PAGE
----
Oliver Twist, or The Parish Boy's Progress, is the second novel by English author Charles Dickens and was first published as a serial 1837–39. The story is of the orphan Oliver Twist, who starts his life in a workhouse and is then sold into apprenticeship with an undertaker. He escapes from there and travels to London, where he meets the Artful Dodger, a member of a gang of juvenile pickpockets led by the elderly criminal, Fagin.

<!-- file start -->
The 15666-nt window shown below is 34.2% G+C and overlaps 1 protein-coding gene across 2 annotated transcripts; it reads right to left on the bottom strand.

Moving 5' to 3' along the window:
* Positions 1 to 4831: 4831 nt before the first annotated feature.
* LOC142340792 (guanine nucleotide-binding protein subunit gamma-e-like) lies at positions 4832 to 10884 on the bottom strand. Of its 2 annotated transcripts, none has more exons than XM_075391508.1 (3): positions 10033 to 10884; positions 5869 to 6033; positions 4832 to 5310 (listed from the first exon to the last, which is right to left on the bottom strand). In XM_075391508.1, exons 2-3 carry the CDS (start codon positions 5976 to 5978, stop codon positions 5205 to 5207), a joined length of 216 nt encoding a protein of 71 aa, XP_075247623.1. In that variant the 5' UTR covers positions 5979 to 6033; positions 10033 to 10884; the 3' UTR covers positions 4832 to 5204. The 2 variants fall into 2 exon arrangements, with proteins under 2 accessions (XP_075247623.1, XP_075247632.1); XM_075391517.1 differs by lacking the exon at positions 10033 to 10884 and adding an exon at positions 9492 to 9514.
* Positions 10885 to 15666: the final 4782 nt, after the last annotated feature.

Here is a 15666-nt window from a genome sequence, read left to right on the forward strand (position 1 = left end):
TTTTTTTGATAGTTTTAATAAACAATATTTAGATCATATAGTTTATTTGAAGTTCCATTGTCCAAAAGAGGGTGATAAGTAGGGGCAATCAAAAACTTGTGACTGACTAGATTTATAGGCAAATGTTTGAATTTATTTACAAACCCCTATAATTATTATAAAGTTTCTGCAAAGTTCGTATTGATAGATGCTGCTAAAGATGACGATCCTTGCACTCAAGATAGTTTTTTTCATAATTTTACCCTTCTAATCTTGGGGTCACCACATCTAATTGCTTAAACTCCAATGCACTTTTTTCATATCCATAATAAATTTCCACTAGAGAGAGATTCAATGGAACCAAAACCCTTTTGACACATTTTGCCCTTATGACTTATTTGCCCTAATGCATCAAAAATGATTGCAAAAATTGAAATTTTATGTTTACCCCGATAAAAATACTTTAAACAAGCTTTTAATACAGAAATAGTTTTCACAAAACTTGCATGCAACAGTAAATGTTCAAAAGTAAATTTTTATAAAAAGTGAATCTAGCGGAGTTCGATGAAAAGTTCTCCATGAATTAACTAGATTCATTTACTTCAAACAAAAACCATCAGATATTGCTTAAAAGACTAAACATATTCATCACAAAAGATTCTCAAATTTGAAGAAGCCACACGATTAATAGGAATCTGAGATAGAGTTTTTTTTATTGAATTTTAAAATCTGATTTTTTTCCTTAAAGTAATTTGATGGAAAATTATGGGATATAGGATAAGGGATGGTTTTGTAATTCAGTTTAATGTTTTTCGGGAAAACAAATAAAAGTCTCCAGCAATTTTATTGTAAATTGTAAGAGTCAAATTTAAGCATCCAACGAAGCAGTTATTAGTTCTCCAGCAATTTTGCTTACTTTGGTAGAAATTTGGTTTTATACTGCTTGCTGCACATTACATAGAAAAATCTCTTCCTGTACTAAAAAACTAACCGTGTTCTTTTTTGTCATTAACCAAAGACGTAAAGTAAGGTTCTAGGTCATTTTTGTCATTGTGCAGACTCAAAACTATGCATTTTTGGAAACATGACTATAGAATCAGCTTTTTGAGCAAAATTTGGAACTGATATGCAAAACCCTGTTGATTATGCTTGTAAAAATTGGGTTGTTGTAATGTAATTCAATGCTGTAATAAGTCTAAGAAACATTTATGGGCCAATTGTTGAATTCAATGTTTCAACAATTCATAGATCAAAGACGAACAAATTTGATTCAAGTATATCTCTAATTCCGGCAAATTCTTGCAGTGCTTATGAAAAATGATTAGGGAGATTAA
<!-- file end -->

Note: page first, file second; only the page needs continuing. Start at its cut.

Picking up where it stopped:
Oliver Twist was born into a life of poverty and misfortune in a workhouse in an unnamed town (although when originally published in Bentley's Miscellany in 1837, the town was called Mudfog and said to be within 70 miles north of London – in reality, this is the location of the town of Northampton). Orphaned by his mother's death in childbirth and his father's unexplained absence, Oliver is meagerly provided for under the terms of the Poor Law and spends the first nine years of his life living at a baby farm in the 'care' of a woman named Mrs. Mann. Oliver is brought up with little food and few comforts. Around the time of Oliver's ninth birthday, Mr. Bumble, the parish beadle, removes Oliver from the baby farm and puts him to work picking and weaving oakum at the main workhouse. Oliver, who toils with very little food, remains in the workhouse for six months. One day, the desperately hungry boys decide to draw lots; the loser must ask for another portion of gruel. The task falls to Oliver, who at the next meal tremblingly comes up forward, bowl in hand, and begs Mr. Bumble for gruel with his famous request: "Please, sir, I want some more".